[games_access] Austin Game Developers Conference (AGDC)
eelke.folmer at gmail.com
Sun Sep 16 04:52:28 EDT 2007
great job! 60 people is very nice. I'm totally with you on being
pervasive (e.g. put accessibility in existing game topics rather than
the other way around!).
On 9/15/07, d. michelle hinn <hinn at uiuc.edu> wrote:
> Hi all,
> So my promised debrief on AGDC two weeks ago. Richard will no doubt
> have more to say about reactions to the presentation outside the
> hours after the presentation, as I was confined to my bed from very
> early that evening and until I left (early) for home with that nice
> little pneumonia that followed the kidney infection (and they think I
> got it in hospital...which is common...but still a little strange to
> Richard and I had worked separately on our halves of the presentation
> until we arrived in Austin. Richard concentrated on examples of audio
> games and I worked on the game accessibility bits -- the need for,
> introducing the issues of audio for the hearing impaired (had to give
> them the other side of the audio issue). The presentation was titled
> "When Audio IS the Experience: Games for the Visually Impaired" and
> should be available on the web for download soon. I'll post news when
> I learn about it.
> We weren't sure how it would be received given how few people show
> for our sessions at GDC San Fran AND the fact we were in the audio
> track, which isn't the usual track for us (although it made perfect
> sense once we were there). We'd been invited by the conference chairs
> -- they tried to get us last year but they asked too late and we
> couldn't make it but we could this year. So first of all...they
> wanted the session so badly that they contacted us at the earliest
> possible time to try to get the session this year. Impressive!
> So the audience...wow. The head count according to our session
> coordinator was about 60 and only about 3-4 people walked out and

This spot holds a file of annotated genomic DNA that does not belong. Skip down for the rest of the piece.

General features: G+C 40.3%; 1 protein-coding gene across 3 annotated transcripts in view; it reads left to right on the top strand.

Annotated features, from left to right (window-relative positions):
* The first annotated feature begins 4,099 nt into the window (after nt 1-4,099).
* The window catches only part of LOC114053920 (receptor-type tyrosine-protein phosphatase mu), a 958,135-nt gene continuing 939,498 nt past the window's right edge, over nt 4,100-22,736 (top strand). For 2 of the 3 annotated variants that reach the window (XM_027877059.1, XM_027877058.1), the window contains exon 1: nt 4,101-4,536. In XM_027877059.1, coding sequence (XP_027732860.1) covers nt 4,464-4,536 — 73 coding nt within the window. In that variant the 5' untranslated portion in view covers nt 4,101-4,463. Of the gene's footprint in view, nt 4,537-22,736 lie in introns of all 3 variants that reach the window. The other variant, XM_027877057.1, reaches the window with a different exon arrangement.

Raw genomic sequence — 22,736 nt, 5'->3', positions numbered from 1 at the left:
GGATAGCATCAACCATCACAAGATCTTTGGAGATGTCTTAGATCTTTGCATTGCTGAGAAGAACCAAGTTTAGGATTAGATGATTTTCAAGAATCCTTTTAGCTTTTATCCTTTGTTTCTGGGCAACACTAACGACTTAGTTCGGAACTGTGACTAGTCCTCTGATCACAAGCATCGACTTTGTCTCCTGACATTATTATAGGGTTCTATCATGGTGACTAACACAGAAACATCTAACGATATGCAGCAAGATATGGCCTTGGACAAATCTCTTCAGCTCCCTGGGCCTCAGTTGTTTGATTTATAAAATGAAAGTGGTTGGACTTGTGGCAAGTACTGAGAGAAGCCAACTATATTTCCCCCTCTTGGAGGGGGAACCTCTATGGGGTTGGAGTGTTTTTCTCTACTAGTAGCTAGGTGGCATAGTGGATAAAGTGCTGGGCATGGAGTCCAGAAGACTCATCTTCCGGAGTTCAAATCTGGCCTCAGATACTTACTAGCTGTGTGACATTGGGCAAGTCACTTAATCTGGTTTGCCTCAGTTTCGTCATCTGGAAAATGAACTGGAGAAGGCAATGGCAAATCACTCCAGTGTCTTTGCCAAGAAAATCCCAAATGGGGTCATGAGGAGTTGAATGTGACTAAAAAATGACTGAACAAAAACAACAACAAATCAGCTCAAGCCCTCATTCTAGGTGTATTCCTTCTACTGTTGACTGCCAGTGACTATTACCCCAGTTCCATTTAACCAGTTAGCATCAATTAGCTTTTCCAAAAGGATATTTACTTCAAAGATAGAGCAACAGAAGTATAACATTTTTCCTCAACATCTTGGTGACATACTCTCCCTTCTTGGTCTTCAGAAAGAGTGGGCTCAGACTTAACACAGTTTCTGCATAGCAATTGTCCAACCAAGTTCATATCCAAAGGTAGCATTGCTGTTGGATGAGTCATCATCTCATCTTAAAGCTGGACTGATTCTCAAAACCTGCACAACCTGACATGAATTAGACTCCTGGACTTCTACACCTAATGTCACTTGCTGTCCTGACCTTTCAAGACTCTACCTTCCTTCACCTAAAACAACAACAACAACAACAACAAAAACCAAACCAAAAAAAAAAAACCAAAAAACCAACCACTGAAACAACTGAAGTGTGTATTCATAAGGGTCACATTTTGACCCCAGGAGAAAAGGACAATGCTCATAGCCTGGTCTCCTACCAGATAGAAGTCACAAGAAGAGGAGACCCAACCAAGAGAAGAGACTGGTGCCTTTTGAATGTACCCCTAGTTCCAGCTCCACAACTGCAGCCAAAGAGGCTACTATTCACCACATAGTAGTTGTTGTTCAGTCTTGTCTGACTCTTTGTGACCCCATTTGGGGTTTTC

> that was near the end when it was getting close to the time that some
> people needed to start setting up the Game Audio reception. So I
> don't see them as "losses" -- they just stayed as long as they could.
> GDC Austin is a LOT smaller than GDC San Fran -- so an audience of
> apx 60 people was pretty huge considering all the multiple tracks
> going on simultaneously.
> Richard and I argued a bit about my "closer" for the talk, which
> referenced social justice as a reason to care about game
> accessibility, as we were afraid that might turn off a dev audience
> who is concerned with the bottom line and not social messages. What
> was interesting was that we talked about game accessibility "why's"
> at the END of the presentation so that they got to hear the audio
> games, get a taste of what we were talking about and then I did my
> evangelist work. :) But taking the social justice chance worked and I
> think it was probably because we were talking to an audience of
> people who are already "right on" with the audio message and the idea
> that their work could serve another important purpose really sank in.
> We got wild applause at the end of the talk and we had people talking
> to us for about an hour AFTER the talk (we went ten minutes OVER time
> with audience questions alone (20 minutes total), which made the
> audio guy really anxious, as it was the end of the day and he
> probably wanted to take off! ).
> In the week after I've received some great emails and I'm hoping
> we'll get more audio designers on the list very soon. Our talk was
> also sponsored by an anonymous donator -- I'll tell you who it is if
> I can get his permission (I know who it is now). He's an audio
> designer who first got interested in the idea of gamers with
> disabilities after DJ-ing a dance for a school for the deaf. He was
> perplexed as to why they wanted a DJ. The students showed up with
> balloons in their hands and, of course, he was now really interested
> in what the deal was. Turns out that as the music started, the
> students put the balloons up to the side of their faces and danced to
> the rhythms that they felt through the balloons. Wow. I'd heard some
> things like facing the speakers down to try and pipe the beat into
> the floor but with so many students, this was the better option.
> Anyway, Richard and I both agreed that diversifying our talks more
> into different tracks at GDC is definitely the way to go -- we seem
> to have found a friendly audience amongst audio designers, further
> supporting Reid's comments about his colleague. So let's push it
> further! :)
> Finally...preaching to the audio choir on a topic that they weren't
> already interested in! Very different from having the same people in
> every audience at every GDC!
> games_access mailing list
> games_access at igda.org
Eelke Folmer Assistant Professor
Department of CS&E/171
University of Nevada Reno, Nevada 89557
Game interaction design www.helpyouplay.com
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